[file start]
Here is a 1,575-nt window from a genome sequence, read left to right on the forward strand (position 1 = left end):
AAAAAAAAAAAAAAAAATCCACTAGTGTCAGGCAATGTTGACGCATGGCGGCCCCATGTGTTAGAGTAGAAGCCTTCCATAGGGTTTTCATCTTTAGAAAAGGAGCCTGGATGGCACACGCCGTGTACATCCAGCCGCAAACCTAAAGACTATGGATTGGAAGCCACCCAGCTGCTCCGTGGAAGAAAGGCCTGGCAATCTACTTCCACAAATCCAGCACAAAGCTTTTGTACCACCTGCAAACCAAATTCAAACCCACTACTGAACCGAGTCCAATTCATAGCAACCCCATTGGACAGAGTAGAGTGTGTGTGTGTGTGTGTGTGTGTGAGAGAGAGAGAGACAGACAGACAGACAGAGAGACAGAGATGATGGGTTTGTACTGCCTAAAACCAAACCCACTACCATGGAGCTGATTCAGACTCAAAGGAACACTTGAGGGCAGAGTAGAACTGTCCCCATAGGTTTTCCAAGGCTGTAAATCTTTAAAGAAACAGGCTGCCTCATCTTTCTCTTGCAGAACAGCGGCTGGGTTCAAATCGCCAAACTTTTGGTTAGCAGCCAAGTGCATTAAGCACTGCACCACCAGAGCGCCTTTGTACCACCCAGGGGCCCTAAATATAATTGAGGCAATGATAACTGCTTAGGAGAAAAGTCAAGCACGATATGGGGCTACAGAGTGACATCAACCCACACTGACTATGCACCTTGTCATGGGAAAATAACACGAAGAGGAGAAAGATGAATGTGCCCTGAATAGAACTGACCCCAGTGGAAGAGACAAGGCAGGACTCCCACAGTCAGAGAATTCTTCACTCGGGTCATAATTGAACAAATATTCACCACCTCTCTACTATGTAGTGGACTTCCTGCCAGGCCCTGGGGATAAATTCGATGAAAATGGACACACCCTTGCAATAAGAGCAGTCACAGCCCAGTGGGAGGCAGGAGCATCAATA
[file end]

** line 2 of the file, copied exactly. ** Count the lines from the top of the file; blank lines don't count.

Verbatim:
AAAAAAAAAAAAAAAAATCCACTAGTGTCAGGCAATGTTGACGCATGGCGGCCCCATGTGTTAGAGTAGAAGCCTTCCATAGGGTTTTCATCTTTAGAAAAGGAGCCTGGATGGCACACGCCGTGTACATCCAGCCGCAAACCTAAAGACTATGGATTGGAAGCCACCCAGCTGCTCCGTGGAAGAAAGGCCTGGCAATCTACTTCCACAAATCCAGCACAAAGCTTTTGTACCACCTGCAAACCAAATTCAAACCCACTACTGAACCGAGTCCAATTCATAGCAACCCCATTGGACAGAGTAGAGTGTGTGTGTGTGTGTGTGTGTGTGAGAGAGAGAGAGACAGACAGACAGACAGAGAGACAGAGATGATGGGTTTGTACTGCCTAAAACCAAACCCACTACCATGGAGCTGATTCAGACTCAAAGGAACACTTGAGGGCAGAGTAGAACTGTCCCCATAGGTTTTCCAAGGCTGTAAATCTTTAAAGAAACAGGCTGCCTCATCTTTCTCTTGCAGAACAGCGGCTGGGTTCAAATCGCCAAACTTTTGGTTAGCAGCCAAGTGCATTAAGCACTGCACCACCAGAGCGCCTTTGTACCACCCAGGGGCCCTAAATATAATTGAGGCAATGATAACTGCTTAGGAGAAAAGTCAAGCACGATATGGGGCTACAGAGTGACATCAACCCACACTGACTATGCACCTTGTCATGGGAAAATAACACGAAGAGGAGAAAGATGAATGTGCCCTGAATAGAACTGACCCCAGTGGAAGAGACAAGGCAGGACTCCCACAGTCAGAGAATTCTTCACTCGGGTCATAATTGAACAAATATTCACCACCTCTCTACTATGTAGTGGACTTCCTGCCAGGCCCTGGGGATAAATTCGATGAAAATGGACACACCCTTGCAATAAGAGCAGTCACAGCCCAGTGGGAGGCAGGAGCATCAATA